St. Augustine Catholic
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Covered in Prayer
All May be One

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from the archives
A Letter to the Great Chief

by Michael Gannon, Ph.D.

When the Christian mission Indians began to disappear from Florida, thanks to British and British-sponsored raids into Florida, Creek Indians along the Georgia-Alabama line looked cravingly at the vacated farmlands and deep rivers of the upper peninsula. Beginning in the early 1700s, some Creeks left their ancestral villages and occupied the former mission villages. They became known as “run-aways,” or Seminoles.

Their problem, once here, was that the United States Government coveted the same space, and fought three “Seminole Wars” to take it away, brazenly violating treaties it had signed with the Seminole people. The Second Seminole War (1835-42) was the longest Indian war ever fought in this country. At the conclusion of the third war in 1858, there were barely 200 Seminole left in Florida, and they fled for refuge into the tree islands of the Everglades at the southernmost reaches of the state.

In that same year, Florida’s Catholic population, numbering about 3,000 souls, received their first-ever resident bishop, French-born Augustin Verot, from Maryland. Bishop Verot must have learned early on about the Franciscan friars and their mission Indian converts during the 17th century because, in his first apostolic message written three months after his arrival, he wrote about Florida “which two hundred years ago…abounded with devoted and self-denying missionaries who had set at naught everything that the world holds dear for the sake of diffusing the light of heaven among those who were sitting in the shadow of death.”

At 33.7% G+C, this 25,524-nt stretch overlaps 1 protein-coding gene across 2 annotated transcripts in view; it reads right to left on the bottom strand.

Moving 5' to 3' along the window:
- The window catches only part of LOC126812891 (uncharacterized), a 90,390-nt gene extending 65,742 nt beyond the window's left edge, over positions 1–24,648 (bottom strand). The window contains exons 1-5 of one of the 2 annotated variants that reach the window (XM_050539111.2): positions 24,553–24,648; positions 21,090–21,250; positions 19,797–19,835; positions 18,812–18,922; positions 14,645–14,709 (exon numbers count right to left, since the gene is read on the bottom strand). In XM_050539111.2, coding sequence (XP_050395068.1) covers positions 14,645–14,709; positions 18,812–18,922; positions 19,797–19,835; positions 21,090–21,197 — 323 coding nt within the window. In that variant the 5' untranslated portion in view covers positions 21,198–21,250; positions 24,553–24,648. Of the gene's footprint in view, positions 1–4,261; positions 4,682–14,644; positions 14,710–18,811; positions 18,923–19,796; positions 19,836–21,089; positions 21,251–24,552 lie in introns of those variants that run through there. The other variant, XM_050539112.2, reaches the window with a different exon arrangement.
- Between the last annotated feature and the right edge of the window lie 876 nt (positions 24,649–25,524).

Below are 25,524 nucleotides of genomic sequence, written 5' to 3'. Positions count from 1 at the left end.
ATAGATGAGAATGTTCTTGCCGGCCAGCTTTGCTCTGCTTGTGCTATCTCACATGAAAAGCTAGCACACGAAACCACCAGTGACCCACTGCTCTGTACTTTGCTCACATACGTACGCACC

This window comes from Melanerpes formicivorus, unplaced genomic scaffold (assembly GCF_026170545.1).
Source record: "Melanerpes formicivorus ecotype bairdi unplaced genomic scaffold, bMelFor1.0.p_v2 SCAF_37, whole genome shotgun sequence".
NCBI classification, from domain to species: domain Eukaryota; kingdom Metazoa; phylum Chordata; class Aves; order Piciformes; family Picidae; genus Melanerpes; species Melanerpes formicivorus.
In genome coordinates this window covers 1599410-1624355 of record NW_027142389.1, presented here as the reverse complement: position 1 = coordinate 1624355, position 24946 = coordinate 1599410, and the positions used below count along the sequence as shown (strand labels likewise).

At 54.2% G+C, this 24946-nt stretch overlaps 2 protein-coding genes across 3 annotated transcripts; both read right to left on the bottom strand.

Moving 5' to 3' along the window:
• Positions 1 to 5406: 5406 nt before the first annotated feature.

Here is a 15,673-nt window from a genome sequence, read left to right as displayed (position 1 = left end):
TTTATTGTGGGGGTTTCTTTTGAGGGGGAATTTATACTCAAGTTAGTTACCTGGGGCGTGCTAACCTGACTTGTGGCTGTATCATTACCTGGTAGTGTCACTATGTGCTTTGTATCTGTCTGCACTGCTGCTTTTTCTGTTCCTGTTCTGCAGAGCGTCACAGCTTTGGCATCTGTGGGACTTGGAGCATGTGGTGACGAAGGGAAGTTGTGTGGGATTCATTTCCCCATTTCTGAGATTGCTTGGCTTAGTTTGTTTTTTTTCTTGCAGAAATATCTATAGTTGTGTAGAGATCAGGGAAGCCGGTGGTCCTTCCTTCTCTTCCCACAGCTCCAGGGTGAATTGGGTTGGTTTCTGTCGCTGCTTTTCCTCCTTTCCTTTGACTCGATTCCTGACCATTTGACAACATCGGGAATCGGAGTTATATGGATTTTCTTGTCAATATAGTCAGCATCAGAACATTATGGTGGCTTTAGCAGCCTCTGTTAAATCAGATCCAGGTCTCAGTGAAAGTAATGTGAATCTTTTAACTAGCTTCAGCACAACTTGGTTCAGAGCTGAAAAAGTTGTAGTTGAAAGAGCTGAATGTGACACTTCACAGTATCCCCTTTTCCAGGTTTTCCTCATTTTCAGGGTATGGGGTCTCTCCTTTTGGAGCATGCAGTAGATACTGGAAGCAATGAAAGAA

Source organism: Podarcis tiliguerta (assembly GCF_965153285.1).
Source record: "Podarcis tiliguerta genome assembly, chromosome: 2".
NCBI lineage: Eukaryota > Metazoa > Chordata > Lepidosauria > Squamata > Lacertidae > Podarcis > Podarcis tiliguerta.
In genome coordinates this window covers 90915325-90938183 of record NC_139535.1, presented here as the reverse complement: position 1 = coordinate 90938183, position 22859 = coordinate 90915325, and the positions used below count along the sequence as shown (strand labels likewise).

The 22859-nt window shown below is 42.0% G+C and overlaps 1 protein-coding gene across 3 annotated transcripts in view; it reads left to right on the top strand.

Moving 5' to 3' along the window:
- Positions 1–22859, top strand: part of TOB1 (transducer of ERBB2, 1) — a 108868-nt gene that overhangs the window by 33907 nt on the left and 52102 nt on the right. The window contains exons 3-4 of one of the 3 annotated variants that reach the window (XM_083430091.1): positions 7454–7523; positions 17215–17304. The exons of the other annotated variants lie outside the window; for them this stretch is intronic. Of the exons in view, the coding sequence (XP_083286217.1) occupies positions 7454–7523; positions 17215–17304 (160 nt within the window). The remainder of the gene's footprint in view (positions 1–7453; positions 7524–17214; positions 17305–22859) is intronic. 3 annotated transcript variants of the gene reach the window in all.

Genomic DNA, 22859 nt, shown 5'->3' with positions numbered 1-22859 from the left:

Fourteen years later, Bishop Verot learned that Indians were living in the Everglades. Mistakenly believing that these were remnants of the mission Indians - they were in fact Seminoles, who had never been evangelized - he decided to send them an emissary who would invite them “back” to the practice of the Catholic Faith.

The man he chose was 54 year-old Father Peter Dufau, like Bishop Verot a native of France. A man of distinguished dress and bearing, he was of average height and slender build with shoulders somewhat stooped, over which draped long locks of hair turned prematurely white. His facial features were ascetic, his nose aquiline, his eyes bright and piercing, and his forehead broad. Everything about him bespoke intelligence and refinement. At the time he served as vicar-general of the Diocese of Saint Augustine.

To Father Dufau Bishop Verot gave a letter that he was to present to the Great Chief in the Everglades. It began:

“Beloved Children: You may, perhaps, remember that in former times your ancestors lived in settlements and villages in various parts of the country, and specially around St. Augustine, on friendly terms with those who then governed the country, and were Spaniards, and professed the religion which the Black Gowns had preached to you.”

Well, of course, being Seminole, the Everglades Indians would have had no collective memory of that. So what happened? We’ll just have to wait until our next issue, when we will follow southward the good Father Dufau.

Michael Gannon, Ph.D.